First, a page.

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UPDATE 1-BOJ depgov Amamiya says won't rule out any option if more easing needed

William Mallard and Leika Kihara


* BOJ could use 4 tools individually, or in combination - Amamiya

* Adds BOJ could modify existing tool if it were to ease more

* Japan's economy moving in line with BOJ's baseline scenario

* Risks regarding BOJ's baseline scenario are strong - Amamiya (Adds quotes, detail)

TOKYO, July 5 (Reuters) - Bank of Japan Deputy Governor Masayoshi Amamiya said on Friday the central bank would not rule out any policy option, including deepening negative interest rates, if it were to expand stimulus further.

"For now, our baseline scenario is that Japan's economy will continue to expand moderately and gradually push up inflation to our target," Amamiya said at a Reuters Newsmaker event.

"But there are various downside risks. If such risks hurt the economy's momentum to achieve our price target, we won't hesitate to act," he said.

With U.S.-China trade frictions hurting global demand and clouding Japan's economic outlook, some analysts predict the BOJ could ease monetary policy as early as this month's rate review.

The BOJ has said if it were to ease, it has four options - deepening negative rates, cutting its 0% long-term bond yield target, ramping up asset buying and accelerating the pace of its money printing.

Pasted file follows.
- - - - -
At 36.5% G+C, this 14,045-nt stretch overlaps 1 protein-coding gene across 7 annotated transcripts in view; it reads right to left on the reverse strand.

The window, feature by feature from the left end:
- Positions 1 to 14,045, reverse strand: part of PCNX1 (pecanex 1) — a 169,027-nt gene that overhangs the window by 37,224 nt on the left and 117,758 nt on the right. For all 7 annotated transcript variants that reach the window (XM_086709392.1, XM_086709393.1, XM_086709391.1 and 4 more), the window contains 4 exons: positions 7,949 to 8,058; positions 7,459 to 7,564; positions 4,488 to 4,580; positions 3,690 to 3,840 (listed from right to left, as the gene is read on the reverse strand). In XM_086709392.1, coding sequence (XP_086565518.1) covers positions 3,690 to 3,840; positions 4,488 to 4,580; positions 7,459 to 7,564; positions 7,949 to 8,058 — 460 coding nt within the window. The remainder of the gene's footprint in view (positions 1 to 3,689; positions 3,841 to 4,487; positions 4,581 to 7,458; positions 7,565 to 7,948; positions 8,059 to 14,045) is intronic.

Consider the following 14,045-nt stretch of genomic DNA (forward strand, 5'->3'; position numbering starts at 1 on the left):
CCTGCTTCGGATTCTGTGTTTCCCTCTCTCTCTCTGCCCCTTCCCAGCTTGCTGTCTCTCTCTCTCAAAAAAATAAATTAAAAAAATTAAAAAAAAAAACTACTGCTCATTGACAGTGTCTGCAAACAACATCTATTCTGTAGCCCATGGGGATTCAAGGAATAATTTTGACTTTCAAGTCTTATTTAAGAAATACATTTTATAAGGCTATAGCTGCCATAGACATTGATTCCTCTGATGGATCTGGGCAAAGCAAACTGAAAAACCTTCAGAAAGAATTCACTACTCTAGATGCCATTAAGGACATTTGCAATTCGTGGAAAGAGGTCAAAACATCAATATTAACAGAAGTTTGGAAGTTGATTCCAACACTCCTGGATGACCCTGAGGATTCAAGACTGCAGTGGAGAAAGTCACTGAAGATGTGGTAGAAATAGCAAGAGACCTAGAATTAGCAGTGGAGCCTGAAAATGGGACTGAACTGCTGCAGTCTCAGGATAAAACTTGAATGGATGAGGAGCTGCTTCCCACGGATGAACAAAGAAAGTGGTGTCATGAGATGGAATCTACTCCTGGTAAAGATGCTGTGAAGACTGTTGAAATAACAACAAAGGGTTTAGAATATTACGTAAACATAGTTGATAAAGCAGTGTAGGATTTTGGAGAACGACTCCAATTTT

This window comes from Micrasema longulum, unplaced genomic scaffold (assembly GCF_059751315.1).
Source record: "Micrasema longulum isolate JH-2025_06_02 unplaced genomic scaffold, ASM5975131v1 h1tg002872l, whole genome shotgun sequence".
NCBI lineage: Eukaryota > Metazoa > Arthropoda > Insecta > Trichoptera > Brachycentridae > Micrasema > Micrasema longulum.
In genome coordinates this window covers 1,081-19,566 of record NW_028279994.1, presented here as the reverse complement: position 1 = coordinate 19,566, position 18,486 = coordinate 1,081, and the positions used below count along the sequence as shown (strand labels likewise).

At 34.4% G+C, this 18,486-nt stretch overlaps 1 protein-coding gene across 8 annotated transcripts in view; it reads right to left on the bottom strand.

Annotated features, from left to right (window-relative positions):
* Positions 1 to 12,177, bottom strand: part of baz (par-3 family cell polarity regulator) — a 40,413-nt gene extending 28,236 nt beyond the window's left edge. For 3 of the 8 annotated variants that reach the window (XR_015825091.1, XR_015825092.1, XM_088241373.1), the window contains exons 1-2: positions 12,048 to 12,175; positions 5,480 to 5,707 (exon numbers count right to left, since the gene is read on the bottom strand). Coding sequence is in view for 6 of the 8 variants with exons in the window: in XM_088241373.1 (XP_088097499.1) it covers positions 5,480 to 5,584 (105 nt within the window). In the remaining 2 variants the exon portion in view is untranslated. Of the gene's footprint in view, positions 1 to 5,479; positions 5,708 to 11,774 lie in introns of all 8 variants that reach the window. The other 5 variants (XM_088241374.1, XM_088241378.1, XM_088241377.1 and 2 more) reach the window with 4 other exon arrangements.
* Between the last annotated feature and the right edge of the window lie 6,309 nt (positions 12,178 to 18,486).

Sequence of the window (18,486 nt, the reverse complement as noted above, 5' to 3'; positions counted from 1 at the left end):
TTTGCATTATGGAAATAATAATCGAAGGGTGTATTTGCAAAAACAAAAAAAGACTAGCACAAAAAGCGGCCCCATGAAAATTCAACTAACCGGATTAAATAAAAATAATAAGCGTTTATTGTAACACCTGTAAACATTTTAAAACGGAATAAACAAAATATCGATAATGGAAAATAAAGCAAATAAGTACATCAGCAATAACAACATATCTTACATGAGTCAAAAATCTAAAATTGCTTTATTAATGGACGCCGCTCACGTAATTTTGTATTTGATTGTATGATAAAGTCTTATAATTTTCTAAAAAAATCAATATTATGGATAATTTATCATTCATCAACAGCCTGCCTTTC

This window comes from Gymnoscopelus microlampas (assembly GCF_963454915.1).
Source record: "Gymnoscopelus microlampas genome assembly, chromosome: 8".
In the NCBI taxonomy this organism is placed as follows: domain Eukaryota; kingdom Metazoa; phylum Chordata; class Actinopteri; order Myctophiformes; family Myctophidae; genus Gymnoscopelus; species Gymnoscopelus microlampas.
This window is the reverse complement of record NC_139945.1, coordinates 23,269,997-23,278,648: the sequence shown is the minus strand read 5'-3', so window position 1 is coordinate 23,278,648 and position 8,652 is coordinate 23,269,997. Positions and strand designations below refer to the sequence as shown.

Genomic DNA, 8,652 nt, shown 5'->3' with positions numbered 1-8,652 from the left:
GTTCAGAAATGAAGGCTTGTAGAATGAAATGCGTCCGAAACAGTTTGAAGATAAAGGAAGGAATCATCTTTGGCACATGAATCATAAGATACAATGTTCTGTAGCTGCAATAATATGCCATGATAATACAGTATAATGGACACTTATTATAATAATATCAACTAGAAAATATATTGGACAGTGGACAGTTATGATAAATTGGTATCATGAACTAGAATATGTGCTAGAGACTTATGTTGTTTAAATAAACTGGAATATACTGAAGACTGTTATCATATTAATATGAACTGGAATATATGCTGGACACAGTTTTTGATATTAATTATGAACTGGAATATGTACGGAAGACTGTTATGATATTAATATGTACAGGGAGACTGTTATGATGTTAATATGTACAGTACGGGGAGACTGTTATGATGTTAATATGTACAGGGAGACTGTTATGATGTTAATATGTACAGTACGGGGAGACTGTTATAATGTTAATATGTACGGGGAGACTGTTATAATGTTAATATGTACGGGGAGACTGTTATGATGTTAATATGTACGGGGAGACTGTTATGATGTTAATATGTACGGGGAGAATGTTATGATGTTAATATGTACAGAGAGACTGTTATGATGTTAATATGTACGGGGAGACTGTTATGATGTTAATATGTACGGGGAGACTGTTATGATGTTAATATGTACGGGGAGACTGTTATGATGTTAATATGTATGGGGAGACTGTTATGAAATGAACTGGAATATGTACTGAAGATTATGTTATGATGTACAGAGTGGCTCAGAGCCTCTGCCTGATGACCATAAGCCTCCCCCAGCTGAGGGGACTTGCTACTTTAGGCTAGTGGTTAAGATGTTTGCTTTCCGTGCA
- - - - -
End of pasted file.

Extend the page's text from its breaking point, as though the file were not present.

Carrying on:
But financial institutions have criticized the BOJ's negative rate policy, saying it was hurting their margins and threatening to destabilize Japan's banking system.

When asked whether deepening negative rates was still among the BOJ's policy options, Amamiya said: "When we guide monetary policy, we don't rule out any policy means."

The BOJ could deploy the four options individually, combine some of them, or modify them from their existing forms, Amamiya said, without elaborating.

Under a policy dubbed yield curve control, the BOJ guides short-term rates at -0.1% and the 10-year bond yield around 0%. It also buys huge amounts of government bonds and risky assets as part of efforts to achieve its elusive 2% target. (Reporting by Leika Kihara; Editing by Chris Gallagher and Sam Holmes)